Travel To Go | Maya Tradition is Alive in Riviera Maya

Maya Tradition is Alive in Riviera Maya

By: Kelly Rosenfeld

A Maya woman shows visitors her home where she lives without electricity or other modern amenities. // (c) 2013 Kelly Rosenfeld

Before I started working in the travel industry, my main conception of Maya culture was of an ancient people whose practices and lifestyle had probably disappeared long ago. Uninformed? Absolutely. Uncommon? Maybe not entirely, at least among those who have not spent much time in Mexico.

Thankfully, there are many efforts underway to bring greater exposure and understanding to the Maya culture — a living, breathing culture that, even to this day, includes people maintaining a traditional lifestyle.

On a recent trip to the Rivera Maya, I was lucky enough to witness this firsthand through a visit to a Maya household. Our car pulled off the road and into a small clearing in the tropical forest, where we were instructed to exit the car — we had to hike the rest of the way to the house.
After a short hike along what could loosely be described as a trail, we reached a small hut where a tiny Maya woman greeted us from the doorway. Our guide explained that she did not speak Spanish, but she taught us the Maya word for “hello” as she greeted each of us individually.

We then proceeded on a short tour of the grounds, learning that the family has no electricity, running water or modern conveniences of any kind. The property includes a few small, traditional huts made from local trees and plants. The high roofs and leafy construction of the hut keep it surprisingly cool inside, offering the only relief from the hot, humid environment. Hammocks, instead of beds, filled the hut, which is a better option for sleeping in the heat.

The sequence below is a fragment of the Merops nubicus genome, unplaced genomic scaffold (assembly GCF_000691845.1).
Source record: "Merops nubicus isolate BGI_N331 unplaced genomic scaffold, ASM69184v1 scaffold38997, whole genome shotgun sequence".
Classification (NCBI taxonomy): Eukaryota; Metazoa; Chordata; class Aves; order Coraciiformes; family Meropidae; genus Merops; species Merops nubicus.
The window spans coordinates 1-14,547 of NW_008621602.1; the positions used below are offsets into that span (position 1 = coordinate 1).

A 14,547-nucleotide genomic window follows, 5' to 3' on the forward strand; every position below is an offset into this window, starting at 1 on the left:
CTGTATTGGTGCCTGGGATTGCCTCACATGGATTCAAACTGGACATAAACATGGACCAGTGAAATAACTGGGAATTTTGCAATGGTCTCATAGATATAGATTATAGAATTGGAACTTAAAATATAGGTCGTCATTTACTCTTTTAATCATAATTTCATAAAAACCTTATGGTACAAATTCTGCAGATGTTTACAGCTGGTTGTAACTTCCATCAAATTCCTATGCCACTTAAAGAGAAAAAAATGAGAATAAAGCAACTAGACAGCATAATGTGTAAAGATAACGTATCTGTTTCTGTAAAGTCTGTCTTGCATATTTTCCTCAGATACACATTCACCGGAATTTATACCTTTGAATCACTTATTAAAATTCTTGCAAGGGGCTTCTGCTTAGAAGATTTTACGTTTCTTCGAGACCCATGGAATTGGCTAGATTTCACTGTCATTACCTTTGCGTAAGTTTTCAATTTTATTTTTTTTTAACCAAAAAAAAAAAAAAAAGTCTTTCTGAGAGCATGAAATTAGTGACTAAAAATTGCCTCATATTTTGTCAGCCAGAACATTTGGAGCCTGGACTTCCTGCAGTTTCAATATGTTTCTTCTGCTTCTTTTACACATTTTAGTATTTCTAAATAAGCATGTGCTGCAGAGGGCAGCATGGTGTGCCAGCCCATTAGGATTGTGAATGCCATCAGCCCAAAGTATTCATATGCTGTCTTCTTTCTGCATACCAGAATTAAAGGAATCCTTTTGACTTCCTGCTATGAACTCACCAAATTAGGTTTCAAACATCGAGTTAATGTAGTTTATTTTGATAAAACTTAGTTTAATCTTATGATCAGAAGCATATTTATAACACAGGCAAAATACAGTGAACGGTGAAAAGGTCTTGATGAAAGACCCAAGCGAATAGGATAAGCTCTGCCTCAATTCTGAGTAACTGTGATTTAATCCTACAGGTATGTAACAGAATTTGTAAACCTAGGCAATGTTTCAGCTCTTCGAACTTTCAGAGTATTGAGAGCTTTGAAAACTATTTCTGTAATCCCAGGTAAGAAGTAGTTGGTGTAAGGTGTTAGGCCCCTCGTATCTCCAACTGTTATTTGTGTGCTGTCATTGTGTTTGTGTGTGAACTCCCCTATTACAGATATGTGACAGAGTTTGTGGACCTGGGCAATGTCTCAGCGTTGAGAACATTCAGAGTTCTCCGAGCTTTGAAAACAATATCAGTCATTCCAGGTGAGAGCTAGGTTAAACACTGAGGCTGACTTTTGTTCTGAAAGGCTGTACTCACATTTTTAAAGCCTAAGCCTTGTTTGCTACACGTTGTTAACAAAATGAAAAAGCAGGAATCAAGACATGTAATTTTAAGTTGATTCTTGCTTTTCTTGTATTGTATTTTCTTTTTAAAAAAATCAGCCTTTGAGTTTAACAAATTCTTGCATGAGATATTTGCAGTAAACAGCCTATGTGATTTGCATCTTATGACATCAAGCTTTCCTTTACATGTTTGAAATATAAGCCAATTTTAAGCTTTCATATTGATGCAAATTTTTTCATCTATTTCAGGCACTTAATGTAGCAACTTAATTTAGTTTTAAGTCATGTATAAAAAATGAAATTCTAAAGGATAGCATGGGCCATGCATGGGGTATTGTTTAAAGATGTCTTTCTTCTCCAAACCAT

The family here lives entirely off the land, farming crops such as papaya, banana, guava, sugar cane and corn, and raising animals such as turkeys and chickens. They use natural remedies derived from local plants and all their resources come from the surrounding forest and a nearby body of water, just steps from the hut’s back door. At one point, we were led to a small wooden overlook, from which we could see the family’s huge expanse of land — with literally no signs of modern civilization in sight. Not a common view, at least in my everyday life.

This chance to see an ancient culture sticking to its most traditional ways of life was truly an eye-opening experience, and one I won’t soon forget.  

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